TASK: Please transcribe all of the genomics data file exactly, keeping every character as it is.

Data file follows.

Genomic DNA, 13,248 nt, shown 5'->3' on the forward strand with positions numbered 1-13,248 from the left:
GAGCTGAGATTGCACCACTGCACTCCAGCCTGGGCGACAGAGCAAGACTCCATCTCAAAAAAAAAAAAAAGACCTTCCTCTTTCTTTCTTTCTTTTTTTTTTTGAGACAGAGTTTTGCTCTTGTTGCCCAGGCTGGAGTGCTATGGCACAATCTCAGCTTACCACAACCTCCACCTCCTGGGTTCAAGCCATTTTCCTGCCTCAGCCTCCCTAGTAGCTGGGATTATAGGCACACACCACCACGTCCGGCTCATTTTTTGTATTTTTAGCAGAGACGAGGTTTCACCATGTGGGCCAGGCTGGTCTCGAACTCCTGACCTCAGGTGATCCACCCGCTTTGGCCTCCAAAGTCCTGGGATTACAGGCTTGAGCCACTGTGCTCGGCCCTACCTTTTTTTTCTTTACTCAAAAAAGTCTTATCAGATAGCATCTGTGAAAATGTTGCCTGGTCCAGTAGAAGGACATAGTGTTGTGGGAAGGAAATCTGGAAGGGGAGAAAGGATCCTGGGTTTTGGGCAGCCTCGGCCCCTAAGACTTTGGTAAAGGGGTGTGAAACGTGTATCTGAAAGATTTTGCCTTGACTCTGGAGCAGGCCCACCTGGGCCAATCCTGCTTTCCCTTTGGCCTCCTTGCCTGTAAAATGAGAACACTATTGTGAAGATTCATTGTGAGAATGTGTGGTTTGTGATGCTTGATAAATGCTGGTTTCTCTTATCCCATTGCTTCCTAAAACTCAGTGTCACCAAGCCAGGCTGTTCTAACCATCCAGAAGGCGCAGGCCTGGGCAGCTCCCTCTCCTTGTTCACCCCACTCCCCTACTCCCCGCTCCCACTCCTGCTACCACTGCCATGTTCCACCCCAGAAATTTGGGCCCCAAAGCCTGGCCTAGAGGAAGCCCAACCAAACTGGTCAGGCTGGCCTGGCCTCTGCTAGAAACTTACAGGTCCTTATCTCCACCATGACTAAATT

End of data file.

Genomic DNA, 13,248 nt, shown 5'->3' on the forward strand with positions numbered 1-13,248 from the left:
GAGCTGAGATTGCACCACTGCACTCCAGCCTGGGCGACAGAGCAAGACTCCATCTCAAAAAAAAAAAAAAGACCTTCCTCTTTCTTTCTTTCTTTTTTTTTTTGAGACAGAGTTTTGCTCTTGTTGCCCAGGCTGGAGTGCTATGGCACAATCTCAGCTTACCACAACCTCCACCTCCTGGGTTCAAGCCATTTTCCTGCCTCAGCCTCCCTAGTAGCTGGGATTATAGGCACACACCACCACGTCCGGCTCATTTTTTGTATTTTTAGCAGAGACGAGGTTTCACCATGTGGGCCAGGCTGGTCTCGAACTCCTGACCTCAGGTGATCCACCCGCTTTGGCCTCCAAAGTCCTGGGATTACAGGCTTGAGCCACTGTGCTCGGCCCTACCTTTTTTTTCTTTACTCAAAAAAGTCTTATCAGATAGCATCTGTGAAAATGTTGCCTGGTCCAGTAGAAGGACATAGTGTTGTGGGAAGGAAATCTGGAAGGGGAGAAAGGATCCTGGGTTTTGGGCAGCCTCGGCCCCTAAGACTTTGGTAAAGGGGTGTGAAACGTGTATCTGAAAGATTTTGCCTTGACTCTGGAGCAGGCCCACCTGGGCCAATCCTGCTTTCCCTTTGGCCTCCTTGCCTGTAAAATGAGAACACTATTGTGAAGATTCATTGTGAGAATGTGTGGTTTGTGATGCTTGATAAATGCTGGTTTCTCTTATCCCATTGCTTCCTAAAACTCAGTGTCACCAAGCCAGGCTGTTCTAACCATCCAGAAGGCGCAGGCCTGGGCAGCTCCCTCTCCTTGTTCACCCCACTCCCCTACTCCCCGCTCCCACTCCTGCTACCACTGCCATGTTCCACCCCAGAAATTTGGGCCCCAAAGCCTGGCCTAGAGGAAGCCCAACCAAACTGGTCAGGCTGGCCTGGCCTCTGCTAGAAACTTACAGGTCCTTATCTCCACCATGACTAAATT